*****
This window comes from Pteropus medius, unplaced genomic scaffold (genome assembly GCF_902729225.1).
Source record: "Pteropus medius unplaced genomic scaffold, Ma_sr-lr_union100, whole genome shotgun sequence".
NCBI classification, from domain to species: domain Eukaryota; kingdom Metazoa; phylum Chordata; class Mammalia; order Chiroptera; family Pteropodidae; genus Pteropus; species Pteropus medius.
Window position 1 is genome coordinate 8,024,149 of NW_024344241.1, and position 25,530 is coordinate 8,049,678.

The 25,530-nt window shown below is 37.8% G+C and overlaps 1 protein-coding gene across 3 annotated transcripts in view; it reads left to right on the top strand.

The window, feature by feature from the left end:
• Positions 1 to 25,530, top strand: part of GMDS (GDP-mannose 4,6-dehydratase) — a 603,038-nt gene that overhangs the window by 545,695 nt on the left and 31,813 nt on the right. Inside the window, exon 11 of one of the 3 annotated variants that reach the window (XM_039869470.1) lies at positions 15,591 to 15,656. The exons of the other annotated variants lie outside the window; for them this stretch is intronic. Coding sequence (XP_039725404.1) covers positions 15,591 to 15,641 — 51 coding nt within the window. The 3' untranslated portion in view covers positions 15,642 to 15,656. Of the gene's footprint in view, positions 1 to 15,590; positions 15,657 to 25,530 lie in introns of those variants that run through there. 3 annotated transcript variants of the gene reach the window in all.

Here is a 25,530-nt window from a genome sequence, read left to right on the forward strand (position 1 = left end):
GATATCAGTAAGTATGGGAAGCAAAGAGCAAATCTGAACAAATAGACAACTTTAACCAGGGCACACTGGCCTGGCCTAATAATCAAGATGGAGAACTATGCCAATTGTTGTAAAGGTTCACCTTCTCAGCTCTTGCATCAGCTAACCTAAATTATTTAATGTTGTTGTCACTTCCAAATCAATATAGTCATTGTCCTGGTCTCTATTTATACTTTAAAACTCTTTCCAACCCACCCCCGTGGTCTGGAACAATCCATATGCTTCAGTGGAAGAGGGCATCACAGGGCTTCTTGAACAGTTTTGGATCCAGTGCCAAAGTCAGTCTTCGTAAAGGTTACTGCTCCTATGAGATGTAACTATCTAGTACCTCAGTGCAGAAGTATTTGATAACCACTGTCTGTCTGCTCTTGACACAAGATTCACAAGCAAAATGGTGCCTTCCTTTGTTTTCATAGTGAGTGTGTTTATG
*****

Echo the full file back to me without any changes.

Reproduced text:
This window comes from Pteropus medius, unplaced genomic scaffold (genome assembly GCF_902729225.1).
Source record: "Pteropus medius unplaced genomic scaffold, Ma_sr-lr_union100, whole genome shotgun sequence".
NCBI classification, from domain to species: domain Eukaryota; kingdom Metazoa; phylum Chordata; class Mammalia; order Chiroptera; family Pteropodidae; genus Pteropus; species Pteropus medius.
Window position 1 is genome coordinate 8,024,149 of NW_024344241.1, and position 25,530 is coordinate 8,049,678.

The 25,530-nt window shown below is 37.8% G+C and overlaps 1 protein-coding gene across 3 annotated transcripts in view; it reads left to right on the top strand.

The window, feature by feature from the left end:
• Positions 1 to 25,530, top strand: part of GMDS (GDP-mannose 4,6-dehydratase) — a 603,038-nt gene that overhangs the window by 545,695 nt on the left and 31,813 nt on the right. Inside the window, exon 11 of one of the 3 annotated variants that reach the window (XM_039869470.1) lies at positions 15,591 to 15,656. The exons of the other annotated variants lie outside the window; for them this stretch is intronic. Coding sequence (XP_039725404.1) covers positions 15,591 to 15,641 — 51 coding nt within the window. The 3' untranslated portion in view covers positions 15,642 to 15,656. Of the gene's footprint in view, positions 1 to 15,590; positions 15,657 to 25,530 lie in introns of those variants that run through there. 3 annotated transcript variants of the gene reach the window in all.

Here is a 25,530-nt window from a genome sequence, read left to right on the forward strand (position 1 = left end):
GATATCAGTAAGTATGGGAAGCAAAGAGCAAATCTGAACAAATAGACAACTTTAACCAGGGCACACTGGCCTGGCCTAATAATCAAGATGGAGAACTATGCCAATTGTTGTAAAGGTTCACCTTCTCAGCTCTTGCATCAGCTAACCTAAATTATTTAATGTTGTTGTCACTTCCAAATCAATATAGTCATTGTCCTGGTCTCTATTTATACTTTAAAACTCTTTCCAACCCACCCCCGTGGTCTGGAACAATCCATATGCTTCAGTGGAAGAGGGCATCACAGGGCTTCTTGAACAGTTTTGGATCCAGTGCCAAAGTCAGTCTTCGTAAAGGTTACTGCTCCTATGAGATGTAACTATCTAGTACCTCAGTGCAGAAGTATTTGATAACCACTGTCTGTCTGCTCTTGACACAAGATTCACAAGCAAAATGGTGCCTTCCTTTGTTTTCATAGTGAGTGTGTTTATG